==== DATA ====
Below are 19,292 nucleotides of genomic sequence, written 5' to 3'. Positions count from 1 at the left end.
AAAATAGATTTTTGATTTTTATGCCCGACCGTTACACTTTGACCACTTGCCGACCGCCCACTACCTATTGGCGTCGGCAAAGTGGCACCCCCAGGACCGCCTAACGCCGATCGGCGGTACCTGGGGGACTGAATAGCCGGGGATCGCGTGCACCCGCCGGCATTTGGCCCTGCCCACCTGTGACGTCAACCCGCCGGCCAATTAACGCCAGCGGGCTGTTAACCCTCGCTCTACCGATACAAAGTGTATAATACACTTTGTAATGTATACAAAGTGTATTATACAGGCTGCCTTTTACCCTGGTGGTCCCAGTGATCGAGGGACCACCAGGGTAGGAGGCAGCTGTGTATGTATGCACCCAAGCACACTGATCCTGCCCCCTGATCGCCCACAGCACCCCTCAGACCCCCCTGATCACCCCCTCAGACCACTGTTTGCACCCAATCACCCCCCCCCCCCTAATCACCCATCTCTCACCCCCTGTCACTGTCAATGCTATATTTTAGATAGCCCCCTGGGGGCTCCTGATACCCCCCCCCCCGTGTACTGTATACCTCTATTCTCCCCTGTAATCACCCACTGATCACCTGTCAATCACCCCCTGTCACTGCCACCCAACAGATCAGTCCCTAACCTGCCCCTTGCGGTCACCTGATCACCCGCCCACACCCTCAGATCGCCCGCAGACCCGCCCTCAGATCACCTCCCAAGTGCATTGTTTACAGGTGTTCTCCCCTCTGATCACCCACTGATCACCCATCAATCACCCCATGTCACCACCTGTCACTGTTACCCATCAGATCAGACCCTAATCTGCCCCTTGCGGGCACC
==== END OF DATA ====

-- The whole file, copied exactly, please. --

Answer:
Below are 19,292 nucleotides of genomic sequence, written 5' to 3'. Positions count from 1 at the left end.
AAAATAGATTTTTGATTTTTATGCCCGACCGTTACACTTTGACCACTTGCCGACCGCCCACTACCTATTGGCGTCGGCAAAGTGGCACCCCCAGGACCGCCTAACGCCGATCGGCGGTACCTGGGGGACTGAATAGCCGGGGATCGCGTGCACCCGCCGGCATTTGGCCCTGCCCACCTGTGACGTCAACCCGCCGGCCAATTAACGCCAGCGGGCTGTTAACCCTCGCTCTACCGATACAAAGTGTATAATACACTTTGTAATGTATACAAAGTGTATTATACAGGCTGCCTTTTACCCTGGTGGTCCCAGTGATCGAGGGACCACCAGGGTAGGAGGCAGCTGTGTATGTATGCACCCAAGCACACTGATCCTGCCCCCTGATCGCCCACAGCACCCCTCAGACCCCCCTGATCACCCCCTCAGACCACTGTTTGCACCCAATCACCCCCCCCCCCCTAATCACCCATCTCTCACCCCCTGTCACTGTCAATGCTATATTTTAGATAGCCCCCTGGGGGCTCCTGATACCCCCCCCCCCGTGTACTGTATACCTCTATTCTCCCCTGTAATCACCCACTGATCACCTGTCAATCACCCCCTGTCACTGCCACCCAACAGATCAGTCCCTAACCTGCCCCTTGCGGTCACCTGATCACCCGCCCACACCCTCAGATCGCCCGCAGACCCGCCCTCAGATCACCTCCCAAGTGCATTGTTTACAGGTGTTCTCCCCTCTGATCACCCACTGATCACCCATCAATCACCCCATGTCACCACCTGTCACTGTTACCCATCAGATCAGACCCTAATCTGCCCCTTGCGGGCACC